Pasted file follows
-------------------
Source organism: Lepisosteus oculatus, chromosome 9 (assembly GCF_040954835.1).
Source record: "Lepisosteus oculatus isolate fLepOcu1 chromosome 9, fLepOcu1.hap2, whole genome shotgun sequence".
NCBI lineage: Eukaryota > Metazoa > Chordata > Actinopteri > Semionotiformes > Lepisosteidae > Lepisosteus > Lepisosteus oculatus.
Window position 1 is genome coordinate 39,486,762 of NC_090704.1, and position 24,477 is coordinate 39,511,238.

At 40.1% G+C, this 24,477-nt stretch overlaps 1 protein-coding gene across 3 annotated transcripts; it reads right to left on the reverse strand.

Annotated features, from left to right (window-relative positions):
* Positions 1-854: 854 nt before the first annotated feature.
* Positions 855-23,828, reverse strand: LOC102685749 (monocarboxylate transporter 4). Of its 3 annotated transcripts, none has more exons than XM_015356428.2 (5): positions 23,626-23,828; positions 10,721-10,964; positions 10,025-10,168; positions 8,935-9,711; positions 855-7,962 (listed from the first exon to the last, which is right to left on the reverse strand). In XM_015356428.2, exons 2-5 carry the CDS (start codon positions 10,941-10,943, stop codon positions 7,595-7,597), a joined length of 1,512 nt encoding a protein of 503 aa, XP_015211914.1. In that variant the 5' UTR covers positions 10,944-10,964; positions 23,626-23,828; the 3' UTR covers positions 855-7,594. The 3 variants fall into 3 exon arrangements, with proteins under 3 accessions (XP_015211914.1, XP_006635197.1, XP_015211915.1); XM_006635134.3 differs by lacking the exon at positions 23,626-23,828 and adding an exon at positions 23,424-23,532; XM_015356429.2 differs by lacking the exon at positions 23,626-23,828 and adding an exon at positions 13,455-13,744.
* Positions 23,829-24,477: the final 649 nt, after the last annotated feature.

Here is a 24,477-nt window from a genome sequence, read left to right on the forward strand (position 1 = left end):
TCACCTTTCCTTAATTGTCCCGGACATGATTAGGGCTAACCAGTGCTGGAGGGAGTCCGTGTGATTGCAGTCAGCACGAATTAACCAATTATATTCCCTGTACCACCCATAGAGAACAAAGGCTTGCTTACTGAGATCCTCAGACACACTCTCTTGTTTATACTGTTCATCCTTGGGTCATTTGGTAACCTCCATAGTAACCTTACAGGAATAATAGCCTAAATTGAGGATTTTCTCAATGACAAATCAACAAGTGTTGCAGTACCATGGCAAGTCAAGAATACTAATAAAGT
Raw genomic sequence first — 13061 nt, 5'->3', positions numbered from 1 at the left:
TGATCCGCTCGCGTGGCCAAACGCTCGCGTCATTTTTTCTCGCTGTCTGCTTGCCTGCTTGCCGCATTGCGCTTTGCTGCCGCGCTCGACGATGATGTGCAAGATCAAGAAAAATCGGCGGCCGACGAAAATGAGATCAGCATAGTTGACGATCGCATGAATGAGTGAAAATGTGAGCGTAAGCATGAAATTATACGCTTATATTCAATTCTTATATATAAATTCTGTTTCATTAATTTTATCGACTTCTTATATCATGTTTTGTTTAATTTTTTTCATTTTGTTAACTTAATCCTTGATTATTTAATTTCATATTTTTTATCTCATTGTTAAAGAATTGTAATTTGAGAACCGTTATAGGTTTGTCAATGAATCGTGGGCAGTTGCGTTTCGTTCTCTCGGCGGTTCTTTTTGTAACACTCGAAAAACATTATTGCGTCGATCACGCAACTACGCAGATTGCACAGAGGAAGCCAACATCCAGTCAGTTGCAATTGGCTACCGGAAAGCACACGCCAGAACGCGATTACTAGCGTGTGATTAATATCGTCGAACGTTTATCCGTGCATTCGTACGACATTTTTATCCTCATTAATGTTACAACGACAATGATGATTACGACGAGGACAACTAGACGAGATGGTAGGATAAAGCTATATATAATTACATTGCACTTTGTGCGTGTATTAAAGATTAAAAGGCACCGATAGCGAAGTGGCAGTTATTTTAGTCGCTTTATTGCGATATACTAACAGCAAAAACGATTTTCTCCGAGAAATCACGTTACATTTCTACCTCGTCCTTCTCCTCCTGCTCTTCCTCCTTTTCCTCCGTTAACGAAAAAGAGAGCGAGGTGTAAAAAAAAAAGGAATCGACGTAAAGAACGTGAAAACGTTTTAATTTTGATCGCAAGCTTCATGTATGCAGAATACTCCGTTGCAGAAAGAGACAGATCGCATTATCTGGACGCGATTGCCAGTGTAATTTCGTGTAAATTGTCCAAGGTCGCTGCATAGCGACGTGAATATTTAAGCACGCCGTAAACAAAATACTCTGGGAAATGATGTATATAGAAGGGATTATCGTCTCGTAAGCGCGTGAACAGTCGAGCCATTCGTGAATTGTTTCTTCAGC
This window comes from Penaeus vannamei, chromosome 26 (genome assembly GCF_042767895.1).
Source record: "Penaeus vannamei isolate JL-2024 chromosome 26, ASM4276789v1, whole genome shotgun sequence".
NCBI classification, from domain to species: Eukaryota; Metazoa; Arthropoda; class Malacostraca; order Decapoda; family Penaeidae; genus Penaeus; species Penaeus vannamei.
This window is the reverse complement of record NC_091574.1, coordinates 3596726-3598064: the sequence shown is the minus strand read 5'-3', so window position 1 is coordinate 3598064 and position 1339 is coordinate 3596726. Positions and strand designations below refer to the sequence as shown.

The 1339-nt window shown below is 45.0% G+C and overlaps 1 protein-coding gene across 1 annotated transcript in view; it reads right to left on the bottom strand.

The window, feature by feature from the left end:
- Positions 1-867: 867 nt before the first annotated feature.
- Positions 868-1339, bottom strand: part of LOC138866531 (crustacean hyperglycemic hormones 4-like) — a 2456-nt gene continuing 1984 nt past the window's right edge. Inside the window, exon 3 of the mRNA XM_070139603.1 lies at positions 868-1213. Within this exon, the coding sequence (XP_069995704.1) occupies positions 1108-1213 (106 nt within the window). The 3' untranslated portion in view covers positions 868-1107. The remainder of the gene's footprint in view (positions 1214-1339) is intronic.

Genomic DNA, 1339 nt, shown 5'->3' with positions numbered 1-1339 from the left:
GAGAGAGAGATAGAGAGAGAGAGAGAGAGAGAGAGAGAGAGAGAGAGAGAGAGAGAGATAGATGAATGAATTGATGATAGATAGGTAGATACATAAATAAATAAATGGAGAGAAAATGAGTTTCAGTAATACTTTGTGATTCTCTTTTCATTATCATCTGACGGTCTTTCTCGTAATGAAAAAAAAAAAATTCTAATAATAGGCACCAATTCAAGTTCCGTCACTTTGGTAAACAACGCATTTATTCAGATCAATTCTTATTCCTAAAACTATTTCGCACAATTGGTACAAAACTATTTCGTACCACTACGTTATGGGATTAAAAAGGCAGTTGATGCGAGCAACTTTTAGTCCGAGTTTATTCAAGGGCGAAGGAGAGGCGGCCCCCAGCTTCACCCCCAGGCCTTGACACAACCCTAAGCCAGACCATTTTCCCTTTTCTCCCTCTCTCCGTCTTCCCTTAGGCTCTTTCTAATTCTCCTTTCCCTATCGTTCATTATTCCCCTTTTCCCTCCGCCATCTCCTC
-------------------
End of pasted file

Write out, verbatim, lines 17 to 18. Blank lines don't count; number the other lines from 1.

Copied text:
This window is the reverse complement of record NC_091574.1, coordinates 3596726-3598064: the sequence shown is the minus strand read 5'-3', so window position 1 is coordinate 3598064 and position 1339 is coordinate 3596726. Positions and strand designations below refer to the sequence as shown.

The 1339-nt window shown below is 45.0% G+C and overlaps 1 protein-coding gene across 1 annotated transcript in view; it reads right to left on the bottom strand.